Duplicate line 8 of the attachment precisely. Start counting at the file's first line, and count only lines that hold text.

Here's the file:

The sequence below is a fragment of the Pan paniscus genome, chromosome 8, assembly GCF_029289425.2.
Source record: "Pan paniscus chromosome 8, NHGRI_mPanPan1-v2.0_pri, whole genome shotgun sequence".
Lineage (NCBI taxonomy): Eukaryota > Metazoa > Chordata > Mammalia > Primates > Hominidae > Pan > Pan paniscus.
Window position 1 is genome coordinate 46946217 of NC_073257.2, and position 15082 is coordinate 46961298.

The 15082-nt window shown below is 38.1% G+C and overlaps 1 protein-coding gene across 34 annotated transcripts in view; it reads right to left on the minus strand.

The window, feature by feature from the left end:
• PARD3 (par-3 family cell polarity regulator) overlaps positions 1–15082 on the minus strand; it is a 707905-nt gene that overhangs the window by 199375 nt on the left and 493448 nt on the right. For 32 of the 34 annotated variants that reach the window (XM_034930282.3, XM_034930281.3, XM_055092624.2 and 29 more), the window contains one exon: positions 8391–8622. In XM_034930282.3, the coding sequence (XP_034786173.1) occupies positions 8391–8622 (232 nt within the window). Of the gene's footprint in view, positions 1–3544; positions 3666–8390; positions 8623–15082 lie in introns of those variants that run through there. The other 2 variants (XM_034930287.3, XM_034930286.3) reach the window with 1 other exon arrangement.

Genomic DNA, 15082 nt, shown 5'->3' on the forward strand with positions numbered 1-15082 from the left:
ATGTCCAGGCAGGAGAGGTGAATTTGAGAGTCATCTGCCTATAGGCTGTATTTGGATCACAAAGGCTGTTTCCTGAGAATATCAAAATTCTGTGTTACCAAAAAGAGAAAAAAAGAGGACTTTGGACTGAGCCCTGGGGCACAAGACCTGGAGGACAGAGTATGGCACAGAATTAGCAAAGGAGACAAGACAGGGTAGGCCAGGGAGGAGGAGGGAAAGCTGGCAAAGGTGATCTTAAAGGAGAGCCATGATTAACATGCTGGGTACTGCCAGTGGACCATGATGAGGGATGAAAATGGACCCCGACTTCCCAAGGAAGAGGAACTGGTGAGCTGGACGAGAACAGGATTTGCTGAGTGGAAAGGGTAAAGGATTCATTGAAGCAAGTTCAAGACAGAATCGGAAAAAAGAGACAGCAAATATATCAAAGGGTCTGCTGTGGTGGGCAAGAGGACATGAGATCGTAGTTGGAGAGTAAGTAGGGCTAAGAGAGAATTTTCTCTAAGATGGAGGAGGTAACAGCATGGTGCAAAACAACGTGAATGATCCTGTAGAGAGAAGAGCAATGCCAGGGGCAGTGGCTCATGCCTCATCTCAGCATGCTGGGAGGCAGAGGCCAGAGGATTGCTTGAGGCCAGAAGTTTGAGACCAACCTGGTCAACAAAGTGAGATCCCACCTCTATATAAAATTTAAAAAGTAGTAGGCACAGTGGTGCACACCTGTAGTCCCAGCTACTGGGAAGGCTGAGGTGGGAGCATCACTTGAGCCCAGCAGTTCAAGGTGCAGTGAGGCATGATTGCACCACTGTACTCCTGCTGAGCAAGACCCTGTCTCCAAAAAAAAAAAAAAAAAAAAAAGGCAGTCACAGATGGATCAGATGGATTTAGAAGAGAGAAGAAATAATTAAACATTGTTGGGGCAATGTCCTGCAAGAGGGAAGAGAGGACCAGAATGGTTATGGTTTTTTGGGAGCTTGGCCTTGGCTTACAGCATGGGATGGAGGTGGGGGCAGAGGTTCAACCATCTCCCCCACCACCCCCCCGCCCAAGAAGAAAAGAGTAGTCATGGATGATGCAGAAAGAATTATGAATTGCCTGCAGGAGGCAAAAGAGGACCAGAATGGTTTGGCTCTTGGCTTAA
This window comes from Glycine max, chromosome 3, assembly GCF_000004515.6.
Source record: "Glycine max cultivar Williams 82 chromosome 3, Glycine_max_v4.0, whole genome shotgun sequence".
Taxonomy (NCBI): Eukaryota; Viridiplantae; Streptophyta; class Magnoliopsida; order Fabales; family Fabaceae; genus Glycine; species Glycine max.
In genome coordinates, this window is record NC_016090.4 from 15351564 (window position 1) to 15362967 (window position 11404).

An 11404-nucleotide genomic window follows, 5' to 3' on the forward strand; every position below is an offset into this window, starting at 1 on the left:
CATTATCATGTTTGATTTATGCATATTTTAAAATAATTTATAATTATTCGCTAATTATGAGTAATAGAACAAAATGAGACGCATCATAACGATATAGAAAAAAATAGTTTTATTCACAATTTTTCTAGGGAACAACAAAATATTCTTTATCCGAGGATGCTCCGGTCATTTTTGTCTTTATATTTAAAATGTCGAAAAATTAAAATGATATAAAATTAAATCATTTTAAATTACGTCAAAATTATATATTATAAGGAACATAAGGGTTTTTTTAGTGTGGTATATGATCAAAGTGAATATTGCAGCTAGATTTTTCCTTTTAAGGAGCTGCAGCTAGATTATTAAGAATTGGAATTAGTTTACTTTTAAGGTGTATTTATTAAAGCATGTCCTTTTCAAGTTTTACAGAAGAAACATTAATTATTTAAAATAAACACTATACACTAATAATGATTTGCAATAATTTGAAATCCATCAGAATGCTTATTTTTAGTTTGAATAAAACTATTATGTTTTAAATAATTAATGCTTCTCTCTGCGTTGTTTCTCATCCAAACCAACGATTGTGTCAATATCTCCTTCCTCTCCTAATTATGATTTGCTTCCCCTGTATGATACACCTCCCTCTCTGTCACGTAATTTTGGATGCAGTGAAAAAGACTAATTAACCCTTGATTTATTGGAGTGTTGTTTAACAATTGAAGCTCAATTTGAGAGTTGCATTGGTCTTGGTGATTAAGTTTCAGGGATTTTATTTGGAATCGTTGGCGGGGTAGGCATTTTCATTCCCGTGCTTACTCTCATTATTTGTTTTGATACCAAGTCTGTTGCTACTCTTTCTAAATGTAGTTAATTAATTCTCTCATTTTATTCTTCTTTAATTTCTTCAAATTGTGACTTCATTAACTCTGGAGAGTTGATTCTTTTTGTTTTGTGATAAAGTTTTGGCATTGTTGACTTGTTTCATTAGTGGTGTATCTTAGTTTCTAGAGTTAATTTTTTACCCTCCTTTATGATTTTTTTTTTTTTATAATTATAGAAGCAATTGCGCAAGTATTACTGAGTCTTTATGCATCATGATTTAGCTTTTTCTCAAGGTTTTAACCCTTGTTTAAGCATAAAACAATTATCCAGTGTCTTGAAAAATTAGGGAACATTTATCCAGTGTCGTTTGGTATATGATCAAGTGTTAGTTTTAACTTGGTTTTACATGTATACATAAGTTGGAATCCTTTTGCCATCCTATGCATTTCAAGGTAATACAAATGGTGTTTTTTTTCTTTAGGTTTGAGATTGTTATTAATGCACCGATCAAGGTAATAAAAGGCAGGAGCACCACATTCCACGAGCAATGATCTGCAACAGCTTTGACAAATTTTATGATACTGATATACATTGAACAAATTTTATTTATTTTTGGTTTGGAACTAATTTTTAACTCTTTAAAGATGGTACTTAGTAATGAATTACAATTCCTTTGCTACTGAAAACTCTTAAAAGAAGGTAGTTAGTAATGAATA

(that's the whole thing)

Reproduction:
Genomic DNA, 15082 nt, shown 5'->3' on the forward strand with positions numbered 1-15082 from the left: